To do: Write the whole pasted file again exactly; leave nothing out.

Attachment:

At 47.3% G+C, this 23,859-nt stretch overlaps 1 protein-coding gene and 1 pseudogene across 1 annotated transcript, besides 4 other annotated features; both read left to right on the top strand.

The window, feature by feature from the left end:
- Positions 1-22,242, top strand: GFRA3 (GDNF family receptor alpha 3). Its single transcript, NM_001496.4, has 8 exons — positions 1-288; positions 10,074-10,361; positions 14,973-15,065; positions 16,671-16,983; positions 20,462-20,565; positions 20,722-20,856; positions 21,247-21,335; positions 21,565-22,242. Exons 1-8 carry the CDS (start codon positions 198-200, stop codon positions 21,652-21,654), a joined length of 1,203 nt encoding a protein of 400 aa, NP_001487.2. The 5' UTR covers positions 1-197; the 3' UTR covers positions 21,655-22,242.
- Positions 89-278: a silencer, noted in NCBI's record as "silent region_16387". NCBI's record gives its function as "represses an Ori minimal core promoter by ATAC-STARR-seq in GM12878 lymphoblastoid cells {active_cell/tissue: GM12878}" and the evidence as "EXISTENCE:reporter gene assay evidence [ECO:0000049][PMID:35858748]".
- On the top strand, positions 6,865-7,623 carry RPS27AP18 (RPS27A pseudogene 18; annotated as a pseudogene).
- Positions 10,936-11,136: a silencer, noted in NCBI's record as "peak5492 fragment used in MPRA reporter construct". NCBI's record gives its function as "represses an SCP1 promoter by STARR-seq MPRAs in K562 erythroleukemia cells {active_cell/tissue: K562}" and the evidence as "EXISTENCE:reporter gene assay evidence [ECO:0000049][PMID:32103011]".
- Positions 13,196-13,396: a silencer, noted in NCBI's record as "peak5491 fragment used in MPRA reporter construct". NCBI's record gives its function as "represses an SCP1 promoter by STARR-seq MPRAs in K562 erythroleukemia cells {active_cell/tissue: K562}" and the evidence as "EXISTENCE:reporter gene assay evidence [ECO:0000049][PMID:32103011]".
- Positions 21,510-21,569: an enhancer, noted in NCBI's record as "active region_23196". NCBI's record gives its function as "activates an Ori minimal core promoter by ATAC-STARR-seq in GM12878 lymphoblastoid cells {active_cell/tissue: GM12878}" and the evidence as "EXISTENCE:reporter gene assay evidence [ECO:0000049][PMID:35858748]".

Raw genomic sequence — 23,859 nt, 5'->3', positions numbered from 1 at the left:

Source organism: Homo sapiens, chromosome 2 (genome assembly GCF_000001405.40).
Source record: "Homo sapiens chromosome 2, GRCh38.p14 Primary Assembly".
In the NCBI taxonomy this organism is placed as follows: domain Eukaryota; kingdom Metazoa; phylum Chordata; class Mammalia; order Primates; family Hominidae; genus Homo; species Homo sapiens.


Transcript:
At 47.3% G+C, this 23,859-nt stretch overlaps 1 protein-coding gene and 1 pseudogene across 1 annotated transcript, besides 4 other annotated features; both read left to right on the top strand.

The window, feature by feature from the left end:
- Positions 1-22,242, top strand: GFRA3 (GDNF family receptor alpha 3). Its single transcript, NM_001496.4, has 8 exons — positions 1-288; positions 10,074-10,361; positions 14,973-15,065; positions 16,671-16,983; positions 20,462-20,565; positions 20,722-20,856; positions 21,247-21,335; positions 21,565-22,242. Exons 1-8 carry the CDS (start codon positions 198-200, stop codon positions 21,652-21,654), a joined length of 1,203 nt encoding a protein of 400 aa, NP_001487.2. The 5' UTR covers positions 1-197; the 3' UTR covers positions 21,655-22,242.
- Positions 89-278: a silencer, noted in NCBI's record as "silent region_16387". NCBI's record gives its function as "represses an Ori minimal core promoter by ATAC-STARR-seq in GM12878 lymphoblastoid cells {active_cell/tissue: GM12878}" and the evidence as "EXISTENCE:reporter gene assay evidence [ECO:0000049][PMID:35858748]".
- On the top strand, positions 6,865-7,623 carry RPS27AP18 (RPS27A pseudogene 18; annotated as a pseudogene).
- Positions 10,936-11,136: a silencer, noted in NCBI's record as "peak5492 fragment used in MPRA reporter construct". NCBI's record gives its function as "represses an SCP1 promoter by STARR-seq MPRAs in K562 erythroleukemia cells {active_cell/tissue: K562}" and the evidence as "EXISTENCE:reporter gene assay evidence [ECO:0000049][PMID:32103011]".
- Positions 13,196-13,396: a silencer, noted in NCBI's record as "peak5491 fragment used in MPRA reporter construct". NCBI's record gives its function as "represses an SCP1 promoter by STARR-seq MPRAs in K562 erythroleukemia cells {active_cell/tissue: K562}" and the evidence as "EXISTENCE:reporter gene assay evidence [ECO:0000049][PMID:32103011]".
- Positions 21,510-21,569: an enhancer, noted in NCBI's record as "active region_23196". NCBI's record gives its function as "activates an Ori minimal core promoter by ATAC-STARR-seq in GM12878 lymphoblastoid cells {active_cell/tissue: GM12878}" and the evidence as "EXISTENCE:reporter gene assay evidence [ECO:0000049][PMID:35858748]".

Raw genomic sequence — 23,859 nt, 5'->3', positions numbered from 1 at the left:

Source organism: Homo sapiens, chromosome 2 (genome assembly GCF_000001405.40).
Source record: "Homo sapiens chromosome 2, GRCh38.p14 Primary Assembly".
In the NCBI taxonomy this organism is placed as follows: domain Eukaryota; kingdom Metazoa; phylum Chordata; class Mammalia; order Primates; family Hominidae; genus Homo; species Homo sapiens.